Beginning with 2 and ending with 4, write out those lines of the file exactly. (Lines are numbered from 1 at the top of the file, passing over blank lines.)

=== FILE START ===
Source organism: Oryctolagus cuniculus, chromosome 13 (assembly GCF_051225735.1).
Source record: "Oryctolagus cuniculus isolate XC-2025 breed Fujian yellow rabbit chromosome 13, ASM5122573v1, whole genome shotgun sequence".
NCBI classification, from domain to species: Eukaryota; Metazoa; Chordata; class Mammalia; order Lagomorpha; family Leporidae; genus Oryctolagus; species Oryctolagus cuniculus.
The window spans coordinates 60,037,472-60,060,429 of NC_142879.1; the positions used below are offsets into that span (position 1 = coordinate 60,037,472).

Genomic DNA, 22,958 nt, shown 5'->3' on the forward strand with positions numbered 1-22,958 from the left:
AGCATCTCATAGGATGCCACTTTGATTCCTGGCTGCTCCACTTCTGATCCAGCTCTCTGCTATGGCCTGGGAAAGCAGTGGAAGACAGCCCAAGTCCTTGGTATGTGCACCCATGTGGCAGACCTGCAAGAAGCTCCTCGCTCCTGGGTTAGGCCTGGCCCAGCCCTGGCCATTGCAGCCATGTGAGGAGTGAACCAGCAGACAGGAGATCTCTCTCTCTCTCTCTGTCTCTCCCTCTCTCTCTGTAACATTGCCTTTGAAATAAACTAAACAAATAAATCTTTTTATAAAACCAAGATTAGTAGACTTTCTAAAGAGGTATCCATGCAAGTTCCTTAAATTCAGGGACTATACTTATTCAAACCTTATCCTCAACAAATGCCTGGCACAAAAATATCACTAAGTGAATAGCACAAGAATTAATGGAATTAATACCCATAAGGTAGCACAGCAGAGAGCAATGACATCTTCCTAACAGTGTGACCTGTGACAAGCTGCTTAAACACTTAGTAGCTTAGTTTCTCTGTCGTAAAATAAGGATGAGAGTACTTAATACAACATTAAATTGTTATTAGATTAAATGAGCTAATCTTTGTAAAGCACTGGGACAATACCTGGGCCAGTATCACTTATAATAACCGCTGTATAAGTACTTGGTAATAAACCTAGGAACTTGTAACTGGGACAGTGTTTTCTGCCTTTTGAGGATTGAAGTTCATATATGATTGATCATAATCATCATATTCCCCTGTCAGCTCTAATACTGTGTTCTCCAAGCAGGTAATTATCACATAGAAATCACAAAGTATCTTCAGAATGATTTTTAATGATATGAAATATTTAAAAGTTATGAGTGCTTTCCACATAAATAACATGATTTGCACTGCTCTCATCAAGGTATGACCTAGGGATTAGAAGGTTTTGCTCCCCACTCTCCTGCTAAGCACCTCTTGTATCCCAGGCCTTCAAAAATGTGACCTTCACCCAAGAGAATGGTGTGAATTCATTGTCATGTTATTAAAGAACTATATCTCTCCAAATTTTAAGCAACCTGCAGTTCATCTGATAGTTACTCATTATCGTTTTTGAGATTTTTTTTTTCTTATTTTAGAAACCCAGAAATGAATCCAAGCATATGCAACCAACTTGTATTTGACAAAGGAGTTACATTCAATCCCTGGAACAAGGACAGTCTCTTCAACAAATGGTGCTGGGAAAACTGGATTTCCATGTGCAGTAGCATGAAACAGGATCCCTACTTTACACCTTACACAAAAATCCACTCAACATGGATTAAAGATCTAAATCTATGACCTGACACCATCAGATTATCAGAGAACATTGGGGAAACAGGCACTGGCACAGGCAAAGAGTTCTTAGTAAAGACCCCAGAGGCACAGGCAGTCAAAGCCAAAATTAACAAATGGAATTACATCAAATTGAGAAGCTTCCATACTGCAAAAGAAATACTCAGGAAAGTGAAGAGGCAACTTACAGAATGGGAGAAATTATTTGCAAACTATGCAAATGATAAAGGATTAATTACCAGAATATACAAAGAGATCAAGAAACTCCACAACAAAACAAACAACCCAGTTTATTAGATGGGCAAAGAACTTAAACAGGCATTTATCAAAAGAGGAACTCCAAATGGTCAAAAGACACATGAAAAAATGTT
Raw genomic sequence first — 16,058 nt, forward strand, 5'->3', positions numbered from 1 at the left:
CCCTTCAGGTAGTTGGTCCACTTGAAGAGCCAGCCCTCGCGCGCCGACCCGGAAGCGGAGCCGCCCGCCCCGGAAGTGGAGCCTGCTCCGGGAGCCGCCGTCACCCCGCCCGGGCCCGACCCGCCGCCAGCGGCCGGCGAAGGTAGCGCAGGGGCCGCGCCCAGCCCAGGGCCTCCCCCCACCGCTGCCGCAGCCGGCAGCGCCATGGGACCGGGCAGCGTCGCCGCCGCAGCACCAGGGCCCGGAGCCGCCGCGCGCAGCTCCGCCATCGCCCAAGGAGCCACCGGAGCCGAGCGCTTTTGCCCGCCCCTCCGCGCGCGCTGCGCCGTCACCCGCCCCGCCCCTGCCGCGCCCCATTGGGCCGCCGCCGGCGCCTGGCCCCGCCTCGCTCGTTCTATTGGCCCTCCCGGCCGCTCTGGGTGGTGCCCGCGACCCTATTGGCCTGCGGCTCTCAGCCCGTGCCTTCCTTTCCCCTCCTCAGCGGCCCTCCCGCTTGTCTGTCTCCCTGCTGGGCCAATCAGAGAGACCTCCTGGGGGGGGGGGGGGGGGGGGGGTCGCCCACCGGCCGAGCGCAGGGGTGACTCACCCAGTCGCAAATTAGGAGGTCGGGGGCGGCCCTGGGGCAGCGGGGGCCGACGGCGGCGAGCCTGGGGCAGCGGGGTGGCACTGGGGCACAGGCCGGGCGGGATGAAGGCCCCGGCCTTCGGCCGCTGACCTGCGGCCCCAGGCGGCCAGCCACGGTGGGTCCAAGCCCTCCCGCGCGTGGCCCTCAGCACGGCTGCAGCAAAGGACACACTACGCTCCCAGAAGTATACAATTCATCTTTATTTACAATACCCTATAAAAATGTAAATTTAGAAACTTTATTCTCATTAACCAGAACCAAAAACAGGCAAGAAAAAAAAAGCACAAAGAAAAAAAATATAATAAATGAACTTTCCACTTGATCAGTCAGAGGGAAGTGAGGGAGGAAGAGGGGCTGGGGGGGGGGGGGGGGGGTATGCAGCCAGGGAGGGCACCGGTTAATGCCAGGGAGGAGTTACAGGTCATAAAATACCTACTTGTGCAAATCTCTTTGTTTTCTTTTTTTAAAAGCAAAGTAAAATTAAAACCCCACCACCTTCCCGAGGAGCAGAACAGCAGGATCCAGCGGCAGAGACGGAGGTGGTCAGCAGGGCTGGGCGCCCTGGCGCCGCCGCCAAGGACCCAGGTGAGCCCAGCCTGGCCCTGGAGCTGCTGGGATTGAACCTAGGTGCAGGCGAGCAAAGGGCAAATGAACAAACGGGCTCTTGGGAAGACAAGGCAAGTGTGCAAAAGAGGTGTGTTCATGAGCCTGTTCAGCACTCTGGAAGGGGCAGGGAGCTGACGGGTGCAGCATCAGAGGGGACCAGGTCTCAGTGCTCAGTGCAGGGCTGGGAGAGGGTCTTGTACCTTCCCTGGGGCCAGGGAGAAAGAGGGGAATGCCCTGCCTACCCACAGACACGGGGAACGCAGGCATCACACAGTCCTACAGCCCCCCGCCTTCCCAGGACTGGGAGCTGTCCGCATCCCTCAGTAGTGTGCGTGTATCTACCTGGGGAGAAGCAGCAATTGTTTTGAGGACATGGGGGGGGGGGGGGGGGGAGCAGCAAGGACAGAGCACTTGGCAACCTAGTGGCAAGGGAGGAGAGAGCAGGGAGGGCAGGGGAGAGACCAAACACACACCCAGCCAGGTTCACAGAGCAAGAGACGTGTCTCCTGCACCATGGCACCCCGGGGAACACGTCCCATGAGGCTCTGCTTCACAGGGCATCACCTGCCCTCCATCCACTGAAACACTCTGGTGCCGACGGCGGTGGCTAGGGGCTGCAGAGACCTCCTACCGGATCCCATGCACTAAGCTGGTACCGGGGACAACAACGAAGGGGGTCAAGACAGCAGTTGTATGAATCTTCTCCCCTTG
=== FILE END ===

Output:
Source record: "Oryctolagus cuniculus isolate XC-2025 breed Fujian yellow rabbit chromosome 13, ASM5122573v1, whole genome shotgun sequence".
NCBI classification, from domain to species: Eukaryota; Metazoa; Chordata; class Mammalia; order Lagomorpha; family Leporidae; genus Oryctolagus; species Oryctolagus cuniculus.
The window spans coordinates 60,037,472-60,060,429 of NC_142879.1; the positions used below are offsets into that span (position 1 = coordinate 60,037,472).